Original US release date: October 6, 2000
Production budget: $55,000,000
Worldwide gross: $330,444,045
There are certain films that just tap into the public zeitgeist in a way that few other films do. It seems like everyone has seen these films. They can quote them. They can immediately pinpoint their favorite scene or moment. And the mere mention of those films seems to always bring an immediate smile to people’s faces. Meet the Parents is one of those films.
In late 2000, one couldn’t open their eyes in the morning without hearing some sort of reference to the polygraph scene. Or the urn. Or my personal favorite line, “You a pothead, Focker?” And, sixteen years later, Meet the Parents is still firmly entrenched in the public consciousness. Even the textbook I use to teach Statistics from prominently features that polygraph scene and then constructs a probability question around it. Though it later spawned two much-less-beloved sequels (I personally thought Little Fockers was okay but I loathed Meet the Fockers), Meet the Parents remains an American comedy favorite in the minds of many. Does it hold up or is it all just nostalgia?
First of all, it had been quite a while since I had seen this movie and I had forgotten much of the second half. So, rediscovering it was a lot of fun. The entire cast is great but Ben Stiller (Greg Focker) and Robert DeNiro (Jack Byrnes) are both absolutely at home in their respective roles and deliver on every level. Both of them possess the exact subtleties and perfect delivery necessary to get the laughs while also retaining the conviction required to make their characters believable. DeNiro, in particular, manages to project an all-encompassing, Deadpool-like earnestness that results in laughs when they’re least-expected.
One specific aspect of the film that I found noteworthy is the increased social relevance. Pretty much everyone is familiar with the film’s basic conceit of boy-meets-girl’s-parents. But the underlying conflict derives from their opposing worldviews. Greg is a more modern, free-thinking man whereas his girlfriend Pam’s father Jack is an ultra-conservative with narrow-minded views of who Greg is and isn’t allowed to be in order to not only be good enough for his daughter but also to be a “real” man. This dichotomy is more topical than ever these days, and it was totally lost on me until this viewing, whether it was because that sort of thing wasn’t as close to the surface when I last saw the film or because I simply wasn’t as insightful.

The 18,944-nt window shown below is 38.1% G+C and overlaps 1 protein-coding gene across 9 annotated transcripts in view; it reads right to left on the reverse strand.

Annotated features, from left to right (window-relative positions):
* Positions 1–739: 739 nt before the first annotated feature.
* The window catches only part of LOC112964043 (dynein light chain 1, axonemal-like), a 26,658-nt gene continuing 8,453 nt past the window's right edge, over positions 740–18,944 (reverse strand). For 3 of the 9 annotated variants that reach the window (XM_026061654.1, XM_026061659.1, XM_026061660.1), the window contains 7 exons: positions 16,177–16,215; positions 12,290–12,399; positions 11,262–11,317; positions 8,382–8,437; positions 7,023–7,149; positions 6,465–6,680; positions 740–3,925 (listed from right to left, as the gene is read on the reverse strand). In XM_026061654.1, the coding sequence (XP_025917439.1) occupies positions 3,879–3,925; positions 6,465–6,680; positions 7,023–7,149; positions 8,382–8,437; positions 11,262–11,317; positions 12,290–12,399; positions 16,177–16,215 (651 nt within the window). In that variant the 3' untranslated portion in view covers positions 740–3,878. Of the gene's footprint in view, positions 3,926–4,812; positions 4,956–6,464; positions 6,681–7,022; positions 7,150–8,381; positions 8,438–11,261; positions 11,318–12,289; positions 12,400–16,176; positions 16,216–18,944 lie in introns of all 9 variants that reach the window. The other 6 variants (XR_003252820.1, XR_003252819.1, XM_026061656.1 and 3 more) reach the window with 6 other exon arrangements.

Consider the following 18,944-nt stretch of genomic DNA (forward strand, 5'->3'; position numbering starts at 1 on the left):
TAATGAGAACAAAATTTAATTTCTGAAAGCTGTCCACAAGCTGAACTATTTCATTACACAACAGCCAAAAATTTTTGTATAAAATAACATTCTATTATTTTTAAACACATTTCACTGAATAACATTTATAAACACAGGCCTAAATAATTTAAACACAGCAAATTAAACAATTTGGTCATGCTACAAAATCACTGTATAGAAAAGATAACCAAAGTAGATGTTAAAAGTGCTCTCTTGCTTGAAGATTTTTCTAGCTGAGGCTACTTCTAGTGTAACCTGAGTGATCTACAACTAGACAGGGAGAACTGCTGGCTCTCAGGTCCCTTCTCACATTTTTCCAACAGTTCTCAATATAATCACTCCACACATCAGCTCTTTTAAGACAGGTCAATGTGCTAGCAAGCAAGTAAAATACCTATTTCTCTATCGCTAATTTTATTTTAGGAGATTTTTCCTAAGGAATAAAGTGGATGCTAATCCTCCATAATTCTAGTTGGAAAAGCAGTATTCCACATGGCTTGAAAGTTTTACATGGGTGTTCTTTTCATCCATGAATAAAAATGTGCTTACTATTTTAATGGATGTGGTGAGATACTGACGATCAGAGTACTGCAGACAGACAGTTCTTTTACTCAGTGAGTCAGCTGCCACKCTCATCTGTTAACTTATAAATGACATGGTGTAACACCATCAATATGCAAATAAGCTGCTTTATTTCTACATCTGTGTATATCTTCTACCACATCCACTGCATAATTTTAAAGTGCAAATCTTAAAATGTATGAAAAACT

But what truly makes Meet the Parents work is its restraint. The humor is elevated and exacerbated juuuuuust enough for it to be a little out there but it’s also not impossible to buy into. Some of the events may be unlikely to occur as they play out in the film, but none of them are impossible. The dialogue sounds exactly like the worst conversations that we’ve all had at some point in our lives when we’re trying to present ourselves a certain way and it just isn’t working. It’s all feasible and it’s all relatable and – best of all – it’s all happening to somebody who isn’t us. The audience gets to view these moments from the outside and see how funny these things actually are when they’re happening to someone else. And maybe that taught a few people to laugh at themselves a little more, along the way.
Regardless, one would be hard-pressed to not laugh at something. The dinner scene is probably one of the all-time great film comedy pieces as poor Greg tries so hard to be who these people – especially Jack – want him to be. The forced conversation during the trip to the store plays like almost every conversation I’ve ever had upon meeting somebody new. And a supremely excellent routine involving boarding an airplane just reinforces why this film remains so revered to this day. There are a few instances of exaggerated slapstick and I’m tempted to say those fall flat. But I also know that I always say that slapstick falls flat because I simply don’t care for it. I suspect that if slapstick is your thing, you’ll enjoy those parts just fine. But my thing is subtle, smart dialogue along with situational humor and Meet the Parents knocks those out of the park at every single at-bat.
I’m glad I re-watched this one for the column. I was surprised by how many times I laughed out loud and I had completely forgotten how perfect both Ben Stiller and Robert DeNiro are in their roles. The entire film captures our worst fears come true and it’s hard not to feel for all involved as everybody’s hearts are in the right place. Ultimately, though, the film follows through on its comedic premise, never getting so serious as to become a downer, and delivering a steady stream of laughs throughout the entire length of the film. It would have been fantastic if the series had continued to be of this quality in the subsequent follow-ups, but the original Meet the Parents remains a comedy classic that somehow has only increased in pertinence since its release in 2000.
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